If I'm not mistaken (and I am "from time to time"), many different geographical locations throughout the populated Earth where Catholicism has taken root have been influenced in practice (and belief) by local traditions. Having lived for nearly three years on an island in the Azores, they had Holy Ghost houses and festivals. 033306319_prevstill.jpeg

The cult of the Holy Spirit (Portuguese: Culto do Divino Espírito Santo), also known as the cult of the Empire of the Holy Spirit (Culto do Império do Divino Espírito Santo), is a religious sub-culture, inspired by Christian millenarian mystics, associated with Azorean Catholic identity, consisting of iconography, architecture, and religious practices that have continued in many communities of the archipelago as well as the broader Portuguese diaspora. Beyond the Azores, the Cult of the Holy Spirit is alive in parts of Brazil (where it was established three centuries ago) and pockets of Portuguese settlers in North America. The cult of the Holy Spirit involves traditional rituals and religious celebrations of these faith communities.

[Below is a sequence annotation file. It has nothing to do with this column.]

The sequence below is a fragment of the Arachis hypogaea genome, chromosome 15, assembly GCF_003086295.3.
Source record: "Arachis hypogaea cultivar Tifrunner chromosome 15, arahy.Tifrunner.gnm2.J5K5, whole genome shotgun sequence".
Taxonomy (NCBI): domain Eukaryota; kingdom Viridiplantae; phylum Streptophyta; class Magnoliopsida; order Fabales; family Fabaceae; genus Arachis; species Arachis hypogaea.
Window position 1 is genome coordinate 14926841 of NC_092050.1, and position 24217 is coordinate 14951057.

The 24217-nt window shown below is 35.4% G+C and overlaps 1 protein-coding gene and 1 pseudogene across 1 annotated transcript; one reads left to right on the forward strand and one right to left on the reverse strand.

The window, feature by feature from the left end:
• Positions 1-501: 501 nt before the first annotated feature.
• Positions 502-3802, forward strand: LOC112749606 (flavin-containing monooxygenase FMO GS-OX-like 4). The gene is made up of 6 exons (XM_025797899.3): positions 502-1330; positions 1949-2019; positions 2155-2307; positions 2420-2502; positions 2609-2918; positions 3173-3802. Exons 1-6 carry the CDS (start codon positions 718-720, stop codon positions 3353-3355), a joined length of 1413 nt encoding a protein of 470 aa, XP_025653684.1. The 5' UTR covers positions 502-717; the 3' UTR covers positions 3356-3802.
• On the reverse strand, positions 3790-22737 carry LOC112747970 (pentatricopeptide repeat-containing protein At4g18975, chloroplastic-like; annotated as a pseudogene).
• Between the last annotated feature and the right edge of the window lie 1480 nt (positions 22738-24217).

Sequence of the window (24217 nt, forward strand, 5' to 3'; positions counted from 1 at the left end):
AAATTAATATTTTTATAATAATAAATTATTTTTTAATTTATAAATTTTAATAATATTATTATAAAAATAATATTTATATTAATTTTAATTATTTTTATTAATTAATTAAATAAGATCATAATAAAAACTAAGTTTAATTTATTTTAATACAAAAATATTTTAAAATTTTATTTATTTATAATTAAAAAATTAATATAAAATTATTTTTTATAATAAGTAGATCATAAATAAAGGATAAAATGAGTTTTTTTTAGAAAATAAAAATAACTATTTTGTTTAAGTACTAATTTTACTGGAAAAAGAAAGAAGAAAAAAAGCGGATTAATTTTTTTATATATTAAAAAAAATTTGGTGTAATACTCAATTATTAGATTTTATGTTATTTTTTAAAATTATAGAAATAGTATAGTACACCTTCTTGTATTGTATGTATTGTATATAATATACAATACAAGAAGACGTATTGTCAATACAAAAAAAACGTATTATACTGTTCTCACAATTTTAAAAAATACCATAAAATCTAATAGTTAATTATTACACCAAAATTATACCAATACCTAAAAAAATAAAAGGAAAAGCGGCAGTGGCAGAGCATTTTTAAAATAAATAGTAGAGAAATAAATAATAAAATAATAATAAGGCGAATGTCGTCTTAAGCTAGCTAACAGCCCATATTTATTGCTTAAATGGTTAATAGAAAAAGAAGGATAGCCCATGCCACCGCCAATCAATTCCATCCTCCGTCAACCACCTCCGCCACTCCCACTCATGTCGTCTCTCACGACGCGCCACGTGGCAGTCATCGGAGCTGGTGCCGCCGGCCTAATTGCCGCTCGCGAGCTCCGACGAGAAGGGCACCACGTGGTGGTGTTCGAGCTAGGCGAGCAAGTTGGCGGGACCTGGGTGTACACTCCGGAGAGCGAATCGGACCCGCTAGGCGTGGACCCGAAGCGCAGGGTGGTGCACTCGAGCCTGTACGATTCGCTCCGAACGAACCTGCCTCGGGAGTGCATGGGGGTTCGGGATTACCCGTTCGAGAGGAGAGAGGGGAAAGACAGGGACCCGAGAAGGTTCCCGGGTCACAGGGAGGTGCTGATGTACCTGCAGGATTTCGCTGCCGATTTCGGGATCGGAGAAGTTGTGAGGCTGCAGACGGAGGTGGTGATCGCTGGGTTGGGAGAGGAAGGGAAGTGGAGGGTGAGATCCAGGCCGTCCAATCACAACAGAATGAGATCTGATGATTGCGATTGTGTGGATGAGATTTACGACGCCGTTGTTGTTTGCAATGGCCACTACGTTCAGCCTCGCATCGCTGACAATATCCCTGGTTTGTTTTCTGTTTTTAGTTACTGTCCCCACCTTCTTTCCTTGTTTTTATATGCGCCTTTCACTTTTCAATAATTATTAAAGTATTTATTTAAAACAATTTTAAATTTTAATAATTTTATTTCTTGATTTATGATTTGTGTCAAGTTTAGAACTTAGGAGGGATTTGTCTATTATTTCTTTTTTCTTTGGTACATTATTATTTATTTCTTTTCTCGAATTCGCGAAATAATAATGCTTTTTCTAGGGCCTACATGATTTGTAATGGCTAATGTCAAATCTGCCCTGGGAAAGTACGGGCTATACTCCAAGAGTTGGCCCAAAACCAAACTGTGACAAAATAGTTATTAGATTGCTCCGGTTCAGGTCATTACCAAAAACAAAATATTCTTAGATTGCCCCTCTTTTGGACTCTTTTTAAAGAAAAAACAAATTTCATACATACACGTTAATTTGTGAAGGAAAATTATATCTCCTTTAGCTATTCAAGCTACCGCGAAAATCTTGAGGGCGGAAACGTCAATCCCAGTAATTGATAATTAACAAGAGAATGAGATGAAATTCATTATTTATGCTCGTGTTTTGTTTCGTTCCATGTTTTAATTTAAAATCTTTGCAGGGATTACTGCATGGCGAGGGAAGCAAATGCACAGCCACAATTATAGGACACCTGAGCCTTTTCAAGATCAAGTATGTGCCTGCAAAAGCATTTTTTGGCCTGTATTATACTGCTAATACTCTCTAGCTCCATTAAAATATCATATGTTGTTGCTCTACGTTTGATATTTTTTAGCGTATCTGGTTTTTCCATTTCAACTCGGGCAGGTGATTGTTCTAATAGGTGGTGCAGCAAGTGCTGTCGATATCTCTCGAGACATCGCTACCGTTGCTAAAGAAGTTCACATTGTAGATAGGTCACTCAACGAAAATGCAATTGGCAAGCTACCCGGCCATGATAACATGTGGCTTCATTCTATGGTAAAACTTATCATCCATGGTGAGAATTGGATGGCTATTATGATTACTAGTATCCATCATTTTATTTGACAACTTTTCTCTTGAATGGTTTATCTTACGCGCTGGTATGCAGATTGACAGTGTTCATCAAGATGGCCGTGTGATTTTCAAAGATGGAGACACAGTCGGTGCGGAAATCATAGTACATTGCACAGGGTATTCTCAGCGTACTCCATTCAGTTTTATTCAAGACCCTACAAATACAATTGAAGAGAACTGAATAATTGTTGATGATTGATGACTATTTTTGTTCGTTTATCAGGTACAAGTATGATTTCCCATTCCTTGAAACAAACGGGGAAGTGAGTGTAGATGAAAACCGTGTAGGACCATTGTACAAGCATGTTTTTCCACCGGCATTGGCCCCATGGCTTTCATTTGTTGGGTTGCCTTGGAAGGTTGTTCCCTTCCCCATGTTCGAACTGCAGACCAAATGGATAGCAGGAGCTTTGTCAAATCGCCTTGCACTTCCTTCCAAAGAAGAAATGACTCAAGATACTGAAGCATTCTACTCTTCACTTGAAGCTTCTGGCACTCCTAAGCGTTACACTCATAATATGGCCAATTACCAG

It looks quite interesting.. if I were there I'd go check it out.   One thing I'd say:  churches like this are probably way more accepted today than before Vatican 2.    There's a church close to me that practices "gifts of the spirit" that still hasn't taken hold on all RC churches in the diocese yet is now considered valid among "modernist Catholics."    And yet I think that "traditional Catholics" still consider these practices invalid and maybe even satanic, along with the cult of the Holy Spirit.